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Thin film converts low grade waste heat to electricity at 19% of carnot efficiency

• nextbigfuture.com by brian wang

Much of that heat is less than 100 degrees Celsius and emanates from things like computers, cars or large industrial processes. Engineers at the University of California, Berkeley, have developed a thin-film system that can be applied to sources of waste heat like these to produce energy at levels unprecedented for this kind of technology.

This study reports new records for pyroelectric energy conversion energy density (1.06 Joules per cubic centimeter), power density (526 Watts per cubic centimeter) and efficiency (19 percent of Carnot efficiency, which is the standard unit of measurement for the efficiency of a heat engine).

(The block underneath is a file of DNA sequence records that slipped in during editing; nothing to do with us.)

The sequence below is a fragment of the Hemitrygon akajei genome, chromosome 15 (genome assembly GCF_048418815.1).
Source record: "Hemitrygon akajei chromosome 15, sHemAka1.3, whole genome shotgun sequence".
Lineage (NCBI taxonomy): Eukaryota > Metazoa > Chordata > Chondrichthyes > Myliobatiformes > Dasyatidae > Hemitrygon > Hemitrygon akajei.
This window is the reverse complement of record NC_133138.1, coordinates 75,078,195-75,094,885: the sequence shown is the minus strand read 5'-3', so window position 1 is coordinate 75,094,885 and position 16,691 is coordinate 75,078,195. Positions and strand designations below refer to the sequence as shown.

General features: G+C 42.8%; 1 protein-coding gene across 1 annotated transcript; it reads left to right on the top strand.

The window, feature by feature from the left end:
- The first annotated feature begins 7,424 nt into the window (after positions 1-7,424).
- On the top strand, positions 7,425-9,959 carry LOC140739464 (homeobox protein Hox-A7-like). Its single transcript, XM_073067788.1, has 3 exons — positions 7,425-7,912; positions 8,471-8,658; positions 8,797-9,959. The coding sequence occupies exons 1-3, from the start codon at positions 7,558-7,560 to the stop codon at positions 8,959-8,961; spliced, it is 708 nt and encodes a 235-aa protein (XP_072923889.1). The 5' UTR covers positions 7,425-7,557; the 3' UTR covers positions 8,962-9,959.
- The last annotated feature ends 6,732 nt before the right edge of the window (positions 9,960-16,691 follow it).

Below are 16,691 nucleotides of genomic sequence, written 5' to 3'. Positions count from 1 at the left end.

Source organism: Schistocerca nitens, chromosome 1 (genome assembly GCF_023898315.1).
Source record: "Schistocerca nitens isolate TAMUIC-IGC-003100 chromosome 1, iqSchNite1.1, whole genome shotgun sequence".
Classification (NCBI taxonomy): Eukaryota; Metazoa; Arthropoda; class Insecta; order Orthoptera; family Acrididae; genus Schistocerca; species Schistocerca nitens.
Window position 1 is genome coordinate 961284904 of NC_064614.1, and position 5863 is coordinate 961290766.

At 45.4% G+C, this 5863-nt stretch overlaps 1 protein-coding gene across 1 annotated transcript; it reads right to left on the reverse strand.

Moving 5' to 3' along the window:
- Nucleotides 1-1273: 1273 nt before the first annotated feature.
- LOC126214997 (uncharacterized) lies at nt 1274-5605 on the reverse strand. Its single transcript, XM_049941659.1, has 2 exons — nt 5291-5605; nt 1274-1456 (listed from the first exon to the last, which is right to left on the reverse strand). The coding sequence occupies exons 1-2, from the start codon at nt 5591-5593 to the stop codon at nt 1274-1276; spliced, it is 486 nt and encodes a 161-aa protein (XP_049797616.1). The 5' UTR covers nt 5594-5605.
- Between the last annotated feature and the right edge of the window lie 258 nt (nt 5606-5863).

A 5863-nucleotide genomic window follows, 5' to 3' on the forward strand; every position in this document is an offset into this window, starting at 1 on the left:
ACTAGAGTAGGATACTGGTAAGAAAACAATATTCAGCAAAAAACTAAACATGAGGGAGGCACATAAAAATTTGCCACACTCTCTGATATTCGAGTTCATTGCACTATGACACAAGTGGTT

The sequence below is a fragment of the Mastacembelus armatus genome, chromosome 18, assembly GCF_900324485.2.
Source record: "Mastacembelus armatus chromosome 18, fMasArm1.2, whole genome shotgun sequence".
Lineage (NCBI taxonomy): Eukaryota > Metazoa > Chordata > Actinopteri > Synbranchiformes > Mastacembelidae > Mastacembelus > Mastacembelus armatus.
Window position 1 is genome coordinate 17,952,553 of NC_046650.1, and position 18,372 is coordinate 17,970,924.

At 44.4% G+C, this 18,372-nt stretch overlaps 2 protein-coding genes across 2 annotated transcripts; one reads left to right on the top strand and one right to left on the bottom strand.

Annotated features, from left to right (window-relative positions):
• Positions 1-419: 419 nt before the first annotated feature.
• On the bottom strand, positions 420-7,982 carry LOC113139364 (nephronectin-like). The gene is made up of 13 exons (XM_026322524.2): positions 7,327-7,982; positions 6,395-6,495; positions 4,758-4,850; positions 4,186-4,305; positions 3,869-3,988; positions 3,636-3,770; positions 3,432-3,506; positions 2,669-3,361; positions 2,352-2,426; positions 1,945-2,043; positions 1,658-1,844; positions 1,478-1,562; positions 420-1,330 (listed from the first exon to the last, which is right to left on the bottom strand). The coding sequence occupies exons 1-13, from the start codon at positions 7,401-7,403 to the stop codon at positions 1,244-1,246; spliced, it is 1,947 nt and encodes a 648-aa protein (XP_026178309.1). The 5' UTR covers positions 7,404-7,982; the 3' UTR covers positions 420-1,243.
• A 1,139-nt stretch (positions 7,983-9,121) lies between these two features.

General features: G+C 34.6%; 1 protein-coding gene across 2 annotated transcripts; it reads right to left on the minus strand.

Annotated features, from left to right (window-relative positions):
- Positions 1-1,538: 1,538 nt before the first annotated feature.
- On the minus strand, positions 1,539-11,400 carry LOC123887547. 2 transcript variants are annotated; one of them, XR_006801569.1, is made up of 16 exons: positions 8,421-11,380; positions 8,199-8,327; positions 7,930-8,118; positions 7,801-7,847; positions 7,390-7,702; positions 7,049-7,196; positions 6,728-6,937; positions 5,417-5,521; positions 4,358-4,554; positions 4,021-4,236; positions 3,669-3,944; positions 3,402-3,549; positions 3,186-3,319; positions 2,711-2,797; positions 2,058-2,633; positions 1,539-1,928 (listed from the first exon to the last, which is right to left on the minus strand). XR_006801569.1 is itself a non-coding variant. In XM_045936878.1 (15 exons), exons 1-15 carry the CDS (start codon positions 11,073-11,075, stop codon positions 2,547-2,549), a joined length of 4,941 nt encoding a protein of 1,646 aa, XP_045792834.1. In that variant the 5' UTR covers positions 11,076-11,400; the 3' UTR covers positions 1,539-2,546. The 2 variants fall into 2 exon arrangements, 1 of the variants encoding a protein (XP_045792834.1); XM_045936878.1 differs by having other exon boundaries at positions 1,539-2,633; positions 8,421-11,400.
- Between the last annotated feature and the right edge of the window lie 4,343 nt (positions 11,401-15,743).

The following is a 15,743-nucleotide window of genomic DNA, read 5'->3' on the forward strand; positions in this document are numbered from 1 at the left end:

The thin-film system uses a process called pyroelectric energy conversion, which the engineers' new study demonstrates is well suited for tapping into waste-heat energy supplies below 100 degrees Celsius, called low-quality waste heat.

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